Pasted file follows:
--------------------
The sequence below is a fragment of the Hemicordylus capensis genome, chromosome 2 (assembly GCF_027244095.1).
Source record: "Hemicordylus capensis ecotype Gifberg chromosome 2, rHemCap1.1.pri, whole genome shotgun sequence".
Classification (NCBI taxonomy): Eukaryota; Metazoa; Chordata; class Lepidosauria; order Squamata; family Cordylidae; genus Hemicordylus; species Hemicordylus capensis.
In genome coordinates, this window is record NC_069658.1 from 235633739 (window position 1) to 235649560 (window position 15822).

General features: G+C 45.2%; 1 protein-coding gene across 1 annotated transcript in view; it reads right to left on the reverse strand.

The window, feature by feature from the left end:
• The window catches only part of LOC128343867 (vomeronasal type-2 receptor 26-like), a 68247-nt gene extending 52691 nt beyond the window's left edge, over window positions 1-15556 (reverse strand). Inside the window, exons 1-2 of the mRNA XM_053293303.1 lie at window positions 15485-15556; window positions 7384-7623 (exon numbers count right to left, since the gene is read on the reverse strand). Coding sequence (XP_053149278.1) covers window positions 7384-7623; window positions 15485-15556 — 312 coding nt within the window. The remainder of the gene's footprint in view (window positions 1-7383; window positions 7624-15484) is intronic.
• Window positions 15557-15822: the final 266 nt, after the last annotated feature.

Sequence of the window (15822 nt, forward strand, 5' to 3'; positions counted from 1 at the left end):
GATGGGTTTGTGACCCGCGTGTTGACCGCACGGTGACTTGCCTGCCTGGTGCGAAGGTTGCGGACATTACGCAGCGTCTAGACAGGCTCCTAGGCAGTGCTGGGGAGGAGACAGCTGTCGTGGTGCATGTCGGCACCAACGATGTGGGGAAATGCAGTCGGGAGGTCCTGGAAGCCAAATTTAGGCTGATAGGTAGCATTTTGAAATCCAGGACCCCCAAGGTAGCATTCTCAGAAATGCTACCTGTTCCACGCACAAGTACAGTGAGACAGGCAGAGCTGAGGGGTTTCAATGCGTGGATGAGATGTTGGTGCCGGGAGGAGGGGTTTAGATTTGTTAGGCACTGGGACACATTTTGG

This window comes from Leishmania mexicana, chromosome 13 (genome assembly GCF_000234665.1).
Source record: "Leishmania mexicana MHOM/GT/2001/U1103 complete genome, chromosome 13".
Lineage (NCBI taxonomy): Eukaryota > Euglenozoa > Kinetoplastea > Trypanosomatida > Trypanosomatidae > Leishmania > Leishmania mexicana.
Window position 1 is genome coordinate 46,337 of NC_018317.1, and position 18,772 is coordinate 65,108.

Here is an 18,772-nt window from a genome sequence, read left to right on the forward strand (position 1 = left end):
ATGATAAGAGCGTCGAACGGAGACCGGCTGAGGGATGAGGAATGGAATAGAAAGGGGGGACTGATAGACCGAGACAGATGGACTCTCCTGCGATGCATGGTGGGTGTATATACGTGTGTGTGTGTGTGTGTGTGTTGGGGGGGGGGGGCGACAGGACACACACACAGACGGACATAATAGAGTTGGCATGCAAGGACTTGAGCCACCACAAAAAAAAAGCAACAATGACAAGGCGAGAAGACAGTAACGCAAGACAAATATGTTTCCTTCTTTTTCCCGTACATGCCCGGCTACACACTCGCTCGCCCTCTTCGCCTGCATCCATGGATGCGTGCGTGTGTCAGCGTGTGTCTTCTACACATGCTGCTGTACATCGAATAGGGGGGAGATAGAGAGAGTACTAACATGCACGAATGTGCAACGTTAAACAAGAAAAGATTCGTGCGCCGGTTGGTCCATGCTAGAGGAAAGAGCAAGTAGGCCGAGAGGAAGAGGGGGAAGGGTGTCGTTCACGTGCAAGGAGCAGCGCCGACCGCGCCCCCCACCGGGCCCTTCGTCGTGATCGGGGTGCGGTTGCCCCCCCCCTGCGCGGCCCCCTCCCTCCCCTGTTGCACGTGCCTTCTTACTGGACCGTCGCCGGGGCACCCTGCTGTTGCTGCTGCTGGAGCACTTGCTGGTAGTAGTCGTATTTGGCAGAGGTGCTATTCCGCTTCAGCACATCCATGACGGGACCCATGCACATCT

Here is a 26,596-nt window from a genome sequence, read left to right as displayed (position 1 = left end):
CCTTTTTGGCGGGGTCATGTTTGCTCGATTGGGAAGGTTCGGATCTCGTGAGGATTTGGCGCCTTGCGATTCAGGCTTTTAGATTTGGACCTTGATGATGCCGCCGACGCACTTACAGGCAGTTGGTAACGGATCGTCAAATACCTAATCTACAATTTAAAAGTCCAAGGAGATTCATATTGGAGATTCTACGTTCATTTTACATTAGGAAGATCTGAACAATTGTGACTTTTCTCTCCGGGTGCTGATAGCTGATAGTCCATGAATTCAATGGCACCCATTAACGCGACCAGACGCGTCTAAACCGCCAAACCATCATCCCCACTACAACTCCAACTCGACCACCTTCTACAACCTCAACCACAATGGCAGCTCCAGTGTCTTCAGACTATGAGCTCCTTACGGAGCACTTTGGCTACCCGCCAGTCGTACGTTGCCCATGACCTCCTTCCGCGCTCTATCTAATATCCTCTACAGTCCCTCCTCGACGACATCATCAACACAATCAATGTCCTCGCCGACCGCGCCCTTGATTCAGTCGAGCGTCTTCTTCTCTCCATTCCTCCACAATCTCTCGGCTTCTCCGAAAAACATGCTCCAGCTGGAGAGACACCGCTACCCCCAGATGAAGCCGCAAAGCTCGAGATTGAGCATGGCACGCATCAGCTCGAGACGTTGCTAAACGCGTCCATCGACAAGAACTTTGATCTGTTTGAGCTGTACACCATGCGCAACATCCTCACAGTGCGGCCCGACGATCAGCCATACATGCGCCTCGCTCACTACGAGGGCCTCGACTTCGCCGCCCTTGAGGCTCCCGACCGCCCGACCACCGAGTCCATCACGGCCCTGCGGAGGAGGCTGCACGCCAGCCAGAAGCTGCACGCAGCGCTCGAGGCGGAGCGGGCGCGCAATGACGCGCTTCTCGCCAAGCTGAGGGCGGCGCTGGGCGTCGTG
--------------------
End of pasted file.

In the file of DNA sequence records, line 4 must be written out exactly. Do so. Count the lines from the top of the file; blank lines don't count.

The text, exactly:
In genome coordinates, this window is record NC_069658.1 from 235633739 (window position 1) to 235649560 (window position 15822).